Can Politicians Outsmart the Internet?

I was watching The Daily Show with Jon Stewart at home last night, and Jon Stewart's guest for that show was Dan Rather, the former CBS Evening News anchor who had come to promote his new book. They talked about Rather's childhood, the perception of a liberal bias in the media, and how politicians have outsmarted TV.

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I would like to take a brief moment to discuss what Rather had to say about liberal bias in the media. He said that in his time as a TV journalist, he found that among his colleagues, there was an even split between those who identified as being politically conservative and those who identified as being politically liberal; he further explained away the idea of liberal bias in the news media as being the creation of the conservative journalists who were really just admitting that not all journalists were conservative like them. Yet I can't help but ask, why is it only conservative journalists who raise the issue of a liberal bias? If there was an essentially equal distribution of political viewpoints in Rather's time, shouldn't there have been an equal stink raised by liberal journalists about a conservative bias? Or were conservative journalists more likely to feel victimized for their political beliefs even before FOX News came on the scene?

I do agree with Rather that today's journalists have no guts, and that is because politicians have bent TV journalism to suit their wills. And I think that if there does exist a liberal bias in TV news, then it has evolved to reflect this as well. For instance, it has recently become known that Walter Cronkite was way more unabashedly liberal than anyone could have imagined. He used his liberal bias to actually ask tough questions of politicians with whom he disagreed. Now, many journalists like the majority of those on CNN use their liberal bias to ask stupid, uninformative "gotcha" questions just to make conservative politicians look bad to boost ratings; for a concrete example, see Wolf Blitzer trying to trap Mitt Romney a few months ago by asking him really silly questions about the movie The Hunger Games.

But the bigger question is, can politicians bend the Internet similarly to TV and print media? I think not. The Internet really is fundamentally different from TV and print media because it is a two-way medium, whereas TV and print are one-way media. Hence, TV and print can be used as mouthpieces for politicians or journalists with an agenda, and no one can really do anything about that except for perhaps writing letters to the editor. The Internet has a far more diverse set of viewpoints than TV and print could ever have just because it is open to anyone and everyone to publish anything and everything, rather than being restricted to a particular set of journalists. I mean, the fact that I can write this up on my own blog and have other people see it, leave their own comments, and possibly write their own blog posts in response rather than me simply disagreeing in my own head after watching that interview on TV shows how truly different the Internet is. Sure, politicians could manipulate the New York Times, the Washington Post, and other mainstream news publications that have online sites, but they can't possibly begin to manipulate every single online news source out there, because so many of them are from alternative, nontraditional sources of news.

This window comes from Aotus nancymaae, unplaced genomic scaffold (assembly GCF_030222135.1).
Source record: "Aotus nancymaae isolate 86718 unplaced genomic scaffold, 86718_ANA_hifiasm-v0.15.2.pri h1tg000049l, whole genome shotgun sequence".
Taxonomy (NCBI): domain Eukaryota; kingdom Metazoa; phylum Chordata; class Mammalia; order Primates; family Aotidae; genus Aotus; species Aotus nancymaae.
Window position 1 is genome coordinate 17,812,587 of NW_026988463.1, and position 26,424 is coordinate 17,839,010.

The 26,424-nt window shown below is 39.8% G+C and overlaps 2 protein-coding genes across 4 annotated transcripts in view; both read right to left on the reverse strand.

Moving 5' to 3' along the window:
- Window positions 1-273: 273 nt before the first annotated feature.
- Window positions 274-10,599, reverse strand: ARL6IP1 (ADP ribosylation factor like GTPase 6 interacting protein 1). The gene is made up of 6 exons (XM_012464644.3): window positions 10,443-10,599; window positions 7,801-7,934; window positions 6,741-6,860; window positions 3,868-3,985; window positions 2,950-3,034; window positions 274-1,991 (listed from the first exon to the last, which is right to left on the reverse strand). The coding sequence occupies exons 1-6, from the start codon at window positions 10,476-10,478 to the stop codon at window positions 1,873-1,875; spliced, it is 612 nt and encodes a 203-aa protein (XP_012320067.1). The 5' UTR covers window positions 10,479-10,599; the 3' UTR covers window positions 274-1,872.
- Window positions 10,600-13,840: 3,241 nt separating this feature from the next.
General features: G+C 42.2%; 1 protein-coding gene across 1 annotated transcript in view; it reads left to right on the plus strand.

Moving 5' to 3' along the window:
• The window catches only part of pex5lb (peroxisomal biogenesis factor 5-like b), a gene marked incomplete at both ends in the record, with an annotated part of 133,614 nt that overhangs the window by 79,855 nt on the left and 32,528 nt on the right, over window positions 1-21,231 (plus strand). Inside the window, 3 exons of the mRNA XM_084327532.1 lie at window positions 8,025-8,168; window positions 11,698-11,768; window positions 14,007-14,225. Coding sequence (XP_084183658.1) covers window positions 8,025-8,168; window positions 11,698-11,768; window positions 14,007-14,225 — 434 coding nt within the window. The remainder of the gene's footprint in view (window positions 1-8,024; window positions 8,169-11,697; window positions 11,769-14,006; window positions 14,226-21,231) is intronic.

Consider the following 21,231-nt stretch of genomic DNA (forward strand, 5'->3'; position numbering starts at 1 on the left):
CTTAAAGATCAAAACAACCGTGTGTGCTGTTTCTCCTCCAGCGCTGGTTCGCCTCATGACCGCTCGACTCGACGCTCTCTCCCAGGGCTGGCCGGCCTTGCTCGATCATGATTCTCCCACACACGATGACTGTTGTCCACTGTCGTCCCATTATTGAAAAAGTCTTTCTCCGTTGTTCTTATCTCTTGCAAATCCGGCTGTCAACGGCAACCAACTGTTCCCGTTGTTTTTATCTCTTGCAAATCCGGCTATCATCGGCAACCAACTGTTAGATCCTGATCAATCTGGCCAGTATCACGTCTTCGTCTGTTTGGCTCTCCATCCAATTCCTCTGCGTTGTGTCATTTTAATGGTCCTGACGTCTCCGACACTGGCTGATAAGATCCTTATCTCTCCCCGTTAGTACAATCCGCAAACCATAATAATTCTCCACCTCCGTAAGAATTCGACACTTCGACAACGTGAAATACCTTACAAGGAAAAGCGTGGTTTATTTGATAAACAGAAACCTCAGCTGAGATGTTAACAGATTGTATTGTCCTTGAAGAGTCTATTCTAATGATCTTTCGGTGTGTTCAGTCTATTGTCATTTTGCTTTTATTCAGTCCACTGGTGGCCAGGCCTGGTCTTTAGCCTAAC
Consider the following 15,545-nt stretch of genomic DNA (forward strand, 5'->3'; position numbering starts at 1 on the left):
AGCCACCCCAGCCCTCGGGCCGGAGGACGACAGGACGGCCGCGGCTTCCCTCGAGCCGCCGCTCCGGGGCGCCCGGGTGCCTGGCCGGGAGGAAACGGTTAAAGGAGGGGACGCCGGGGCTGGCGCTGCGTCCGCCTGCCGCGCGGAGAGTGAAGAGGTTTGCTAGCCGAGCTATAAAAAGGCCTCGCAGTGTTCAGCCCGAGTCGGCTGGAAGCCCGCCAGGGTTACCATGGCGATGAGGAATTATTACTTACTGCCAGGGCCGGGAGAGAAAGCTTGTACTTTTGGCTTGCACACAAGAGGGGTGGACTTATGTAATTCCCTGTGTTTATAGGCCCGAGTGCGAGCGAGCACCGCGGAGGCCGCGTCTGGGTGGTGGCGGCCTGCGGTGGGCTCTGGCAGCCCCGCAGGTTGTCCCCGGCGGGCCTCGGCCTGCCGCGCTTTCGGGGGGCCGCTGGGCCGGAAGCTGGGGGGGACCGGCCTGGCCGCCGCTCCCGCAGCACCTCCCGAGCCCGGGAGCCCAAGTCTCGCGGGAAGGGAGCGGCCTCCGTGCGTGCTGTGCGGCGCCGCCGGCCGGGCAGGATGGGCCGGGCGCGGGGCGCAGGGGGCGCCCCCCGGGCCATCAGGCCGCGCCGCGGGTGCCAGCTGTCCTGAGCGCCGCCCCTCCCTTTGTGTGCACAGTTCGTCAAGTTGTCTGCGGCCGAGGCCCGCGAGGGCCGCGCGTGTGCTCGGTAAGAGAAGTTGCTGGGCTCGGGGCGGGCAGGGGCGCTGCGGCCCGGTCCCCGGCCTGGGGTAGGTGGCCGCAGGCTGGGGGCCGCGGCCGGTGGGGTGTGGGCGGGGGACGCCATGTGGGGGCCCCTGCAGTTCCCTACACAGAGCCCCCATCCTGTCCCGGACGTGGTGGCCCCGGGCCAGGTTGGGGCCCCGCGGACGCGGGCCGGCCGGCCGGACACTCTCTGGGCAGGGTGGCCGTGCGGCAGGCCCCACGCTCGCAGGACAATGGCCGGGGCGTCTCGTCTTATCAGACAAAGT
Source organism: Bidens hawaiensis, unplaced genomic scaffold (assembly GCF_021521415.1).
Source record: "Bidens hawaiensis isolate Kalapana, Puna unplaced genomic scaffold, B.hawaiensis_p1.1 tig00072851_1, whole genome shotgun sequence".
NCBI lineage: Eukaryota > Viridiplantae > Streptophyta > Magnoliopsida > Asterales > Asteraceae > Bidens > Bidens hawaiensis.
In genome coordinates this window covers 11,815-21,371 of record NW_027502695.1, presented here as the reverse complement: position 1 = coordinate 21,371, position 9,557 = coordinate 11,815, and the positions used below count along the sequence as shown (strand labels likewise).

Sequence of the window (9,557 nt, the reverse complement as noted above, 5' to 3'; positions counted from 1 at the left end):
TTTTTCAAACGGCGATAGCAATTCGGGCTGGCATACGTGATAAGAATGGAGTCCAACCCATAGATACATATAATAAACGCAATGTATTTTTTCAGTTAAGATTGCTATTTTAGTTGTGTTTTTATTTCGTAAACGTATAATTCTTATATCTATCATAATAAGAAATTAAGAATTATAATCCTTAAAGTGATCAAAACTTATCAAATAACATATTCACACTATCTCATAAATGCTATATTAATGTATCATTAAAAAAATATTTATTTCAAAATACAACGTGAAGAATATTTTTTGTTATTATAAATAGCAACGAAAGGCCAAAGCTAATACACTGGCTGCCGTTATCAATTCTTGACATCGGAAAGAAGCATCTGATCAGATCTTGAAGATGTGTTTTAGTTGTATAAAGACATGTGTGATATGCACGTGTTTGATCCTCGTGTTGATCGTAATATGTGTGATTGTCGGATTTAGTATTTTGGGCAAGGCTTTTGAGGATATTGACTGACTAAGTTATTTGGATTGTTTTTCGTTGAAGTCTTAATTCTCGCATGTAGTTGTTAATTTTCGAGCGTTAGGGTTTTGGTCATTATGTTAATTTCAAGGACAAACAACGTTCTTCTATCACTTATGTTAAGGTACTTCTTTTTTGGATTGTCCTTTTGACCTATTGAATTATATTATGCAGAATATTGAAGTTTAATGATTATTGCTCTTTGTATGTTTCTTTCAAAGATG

I think the best example of how politicians will continue to be powerless against the Internet until they have a deep working understanding of how it works comes in the SOPA debate that happened many months ago. There, politicians seemed to take pride in their ignorance of how the Internet works, and for once, that totally backfired on their efforts to massively censor it. The traditional news sources by and large simply parroted the words coming out of politicians' mouths about SOPA, but people knew better that time because the tech companies (of all sizes) behind the websites people use frequently showed exactly why SOPA would be so harmful. Furthermore, alternative news sources, especially technology-related news sites that were not beholden to any politicians or political parties, had excellent news pieces about why SOPA would severely curtail the goings-on of the Internet. Through these efforts, thousands upon thousands of people petitioned Congress and the President to stop SOPA, and only after politicians realized the magnitude of the backlash did SOPA and PIPA stall and die.

Another way that politicians will never be able to outsmart the Internet lies in the Streisand effect. Most Internet users route around restrictions by any means possible on the Internet. Before the Internet, if a politician said or did something controversial or embarrassing, that politician could hope to survive politically by manipulating the TV and print news media to downplay its significance or, more directly, expunge mentions of the incident from the media. Now, however, if a politician tries that and attempts to remove controversial or embarrassing material from the Internet, users will simply copy and reupload said material elsewhere. The name for the term comes from the time when Barbra Streisand's house was accidentally shown in some news piece. When Streisand tried to have it removed from the Internet, users simply copied and uploaded that picture to even more news sites, so the effort to have it removed was completely counterproductive in that it had the exact opposite effect of what was intended. Thus, as long as politicians believe that they can manipulate the Internet in the same way that they have manipulated TV and print news media, the Internet will always outsmart politicians.

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